The Port of Oakland’s cargo volume should reach 2.6 million 20-foot containers by 2022, according to a newly released strategic plan.
In addition, the port’s airport is expected to serve 14 to 15 million passengers annually by then. As explained, both would be all-time highs for Oakland.
Presented on March 12, the port’s five-year strategic plan pairs business expansion with community benefits. Called “Growth with Care,” the plan envisions more jobs and economic stimulus as the port grows.
“We can grow, but we want our neighbors to grow with us,” Chris Lytle, Port of Oakland Executive Director, said in a preamble to the 21-page strategic document.
“We must conduct ourselves in the public interest for the public good,” Lytle added.
The port said its plan would serve as a blueprint for expansion into the next decade. Key elements of the plan include projections for record business volumes over five years in the port’s maritime and aviation businesses, large capital investments on major projects and an emphasis on sustainability to minimize the environmental impact of growth.
The strategic plan calls for 8 percent more containerized cargo volume in Oakland by 2022. The plan envisions cargo growth from two capital projects at the seaport. The first is a 283,000-square-foot refrigerated distribution center called Cool Port Oakland that opens this summer. Another 440,000-square-foot distribution center is planned at a nearby Seaport Logistics Complex.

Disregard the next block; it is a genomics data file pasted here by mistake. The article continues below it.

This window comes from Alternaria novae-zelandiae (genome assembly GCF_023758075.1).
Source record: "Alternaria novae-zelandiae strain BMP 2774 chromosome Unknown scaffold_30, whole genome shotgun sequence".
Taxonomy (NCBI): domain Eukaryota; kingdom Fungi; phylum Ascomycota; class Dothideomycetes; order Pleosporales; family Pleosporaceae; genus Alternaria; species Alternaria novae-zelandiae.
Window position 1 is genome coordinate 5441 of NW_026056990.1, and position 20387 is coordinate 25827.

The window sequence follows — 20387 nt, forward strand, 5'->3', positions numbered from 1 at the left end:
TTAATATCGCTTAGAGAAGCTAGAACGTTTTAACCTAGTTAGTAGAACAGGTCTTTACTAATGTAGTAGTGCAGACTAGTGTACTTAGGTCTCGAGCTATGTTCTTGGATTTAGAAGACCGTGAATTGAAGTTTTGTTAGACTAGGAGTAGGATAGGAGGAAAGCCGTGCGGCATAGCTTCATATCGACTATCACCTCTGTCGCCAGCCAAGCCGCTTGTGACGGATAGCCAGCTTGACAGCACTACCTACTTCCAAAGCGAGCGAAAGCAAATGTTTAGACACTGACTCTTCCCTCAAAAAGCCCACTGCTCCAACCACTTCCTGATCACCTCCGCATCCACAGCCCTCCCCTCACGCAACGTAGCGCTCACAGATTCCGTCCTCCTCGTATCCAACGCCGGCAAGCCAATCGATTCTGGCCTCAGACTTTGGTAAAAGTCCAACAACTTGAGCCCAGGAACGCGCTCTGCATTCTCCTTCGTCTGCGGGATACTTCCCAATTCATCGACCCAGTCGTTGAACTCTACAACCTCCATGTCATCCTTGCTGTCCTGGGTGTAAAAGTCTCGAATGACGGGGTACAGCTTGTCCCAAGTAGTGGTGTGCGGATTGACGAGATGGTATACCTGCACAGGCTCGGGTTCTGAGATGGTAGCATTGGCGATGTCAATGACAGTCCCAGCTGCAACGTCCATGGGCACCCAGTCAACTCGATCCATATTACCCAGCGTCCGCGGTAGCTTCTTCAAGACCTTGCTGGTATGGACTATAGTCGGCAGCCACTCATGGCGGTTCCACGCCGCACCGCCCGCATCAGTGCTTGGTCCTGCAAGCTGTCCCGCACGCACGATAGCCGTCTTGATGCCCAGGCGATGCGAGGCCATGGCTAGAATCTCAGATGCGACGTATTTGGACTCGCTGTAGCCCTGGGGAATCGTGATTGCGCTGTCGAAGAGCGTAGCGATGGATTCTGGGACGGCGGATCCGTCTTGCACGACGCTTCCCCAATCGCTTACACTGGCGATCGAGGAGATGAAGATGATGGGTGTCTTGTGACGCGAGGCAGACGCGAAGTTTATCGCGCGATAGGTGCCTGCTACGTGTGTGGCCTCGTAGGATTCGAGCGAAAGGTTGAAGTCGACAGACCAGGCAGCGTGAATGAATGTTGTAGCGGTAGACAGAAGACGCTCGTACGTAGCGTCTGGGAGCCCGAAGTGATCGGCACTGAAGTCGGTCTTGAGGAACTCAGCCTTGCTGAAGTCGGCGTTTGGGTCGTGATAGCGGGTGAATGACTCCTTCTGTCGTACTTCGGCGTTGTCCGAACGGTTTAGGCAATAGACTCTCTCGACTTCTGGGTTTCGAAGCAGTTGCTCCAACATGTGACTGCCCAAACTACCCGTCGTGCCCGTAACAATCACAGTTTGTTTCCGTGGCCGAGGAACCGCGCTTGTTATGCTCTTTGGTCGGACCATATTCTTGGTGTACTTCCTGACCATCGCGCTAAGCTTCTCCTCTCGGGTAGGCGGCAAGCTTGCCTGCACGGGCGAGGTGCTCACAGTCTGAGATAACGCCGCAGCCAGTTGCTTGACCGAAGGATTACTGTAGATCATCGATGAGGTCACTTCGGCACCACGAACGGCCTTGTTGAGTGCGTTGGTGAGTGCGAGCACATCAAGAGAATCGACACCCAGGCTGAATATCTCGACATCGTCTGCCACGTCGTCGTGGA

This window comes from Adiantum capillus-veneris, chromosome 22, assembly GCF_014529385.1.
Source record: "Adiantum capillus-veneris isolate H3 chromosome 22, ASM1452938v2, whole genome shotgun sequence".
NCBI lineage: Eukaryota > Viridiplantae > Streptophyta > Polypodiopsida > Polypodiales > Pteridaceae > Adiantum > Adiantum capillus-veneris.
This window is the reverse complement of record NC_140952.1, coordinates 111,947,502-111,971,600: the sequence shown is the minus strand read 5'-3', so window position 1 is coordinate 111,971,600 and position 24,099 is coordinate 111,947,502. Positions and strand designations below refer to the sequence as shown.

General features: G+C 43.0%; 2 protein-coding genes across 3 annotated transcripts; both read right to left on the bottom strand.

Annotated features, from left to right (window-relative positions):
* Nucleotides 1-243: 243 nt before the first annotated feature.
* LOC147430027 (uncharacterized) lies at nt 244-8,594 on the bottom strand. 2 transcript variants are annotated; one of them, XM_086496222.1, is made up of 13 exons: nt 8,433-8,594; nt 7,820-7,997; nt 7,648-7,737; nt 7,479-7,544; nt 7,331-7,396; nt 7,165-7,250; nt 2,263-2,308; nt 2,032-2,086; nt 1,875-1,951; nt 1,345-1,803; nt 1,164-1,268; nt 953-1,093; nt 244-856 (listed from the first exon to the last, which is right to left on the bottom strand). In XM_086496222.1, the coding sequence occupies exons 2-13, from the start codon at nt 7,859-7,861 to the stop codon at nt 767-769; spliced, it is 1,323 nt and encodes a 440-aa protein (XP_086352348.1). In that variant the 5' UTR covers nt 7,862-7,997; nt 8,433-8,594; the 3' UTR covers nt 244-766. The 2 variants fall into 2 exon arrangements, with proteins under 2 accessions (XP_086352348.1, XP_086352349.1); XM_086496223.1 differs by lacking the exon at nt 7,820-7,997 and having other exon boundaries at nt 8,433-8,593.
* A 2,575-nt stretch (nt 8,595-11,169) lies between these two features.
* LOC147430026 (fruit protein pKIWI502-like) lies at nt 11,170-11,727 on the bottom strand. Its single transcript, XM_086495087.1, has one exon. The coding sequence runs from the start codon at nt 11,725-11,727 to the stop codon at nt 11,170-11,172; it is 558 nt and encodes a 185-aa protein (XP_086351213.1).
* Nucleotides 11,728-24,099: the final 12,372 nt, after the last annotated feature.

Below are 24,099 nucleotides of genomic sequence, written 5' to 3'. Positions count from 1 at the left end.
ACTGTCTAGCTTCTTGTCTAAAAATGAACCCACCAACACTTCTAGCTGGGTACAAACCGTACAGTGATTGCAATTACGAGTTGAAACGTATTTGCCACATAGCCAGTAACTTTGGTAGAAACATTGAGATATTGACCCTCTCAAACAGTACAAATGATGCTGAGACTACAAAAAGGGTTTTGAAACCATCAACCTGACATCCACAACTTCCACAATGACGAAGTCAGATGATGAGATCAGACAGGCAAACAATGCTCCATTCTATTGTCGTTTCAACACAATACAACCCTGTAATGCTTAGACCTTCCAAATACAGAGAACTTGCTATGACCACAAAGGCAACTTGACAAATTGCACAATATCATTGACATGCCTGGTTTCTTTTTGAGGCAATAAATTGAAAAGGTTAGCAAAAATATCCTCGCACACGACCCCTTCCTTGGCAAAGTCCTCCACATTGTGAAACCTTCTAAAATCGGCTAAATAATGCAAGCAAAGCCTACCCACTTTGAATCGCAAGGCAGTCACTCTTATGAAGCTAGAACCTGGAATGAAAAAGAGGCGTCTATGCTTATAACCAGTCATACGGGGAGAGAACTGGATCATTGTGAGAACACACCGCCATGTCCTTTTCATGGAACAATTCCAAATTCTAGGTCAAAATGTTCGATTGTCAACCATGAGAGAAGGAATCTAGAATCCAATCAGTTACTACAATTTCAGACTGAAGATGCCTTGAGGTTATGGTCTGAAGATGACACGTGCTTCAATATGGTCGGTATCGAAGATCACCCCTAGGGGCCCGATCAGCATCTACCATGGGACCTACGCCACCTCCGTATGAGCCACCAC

At the airport, Oakland’s growth strategy is predicated on more flights – whether domestic or international.
The port’s third business – commercial real estate – will concentrate on maintaining high occupancy rates, according to the strategic plan. It will also support residential development planned in the port’s Jack London Square neighborhood.
Furthermore, a centerpiece of the strategic plan will be curbing diesel emissions. According to port data, truck emissions are down 98 percent since 2009 while vessel emissions have declined 76 percent. The strategic plan commits the port to an overall reduction of 85 percent by 2020.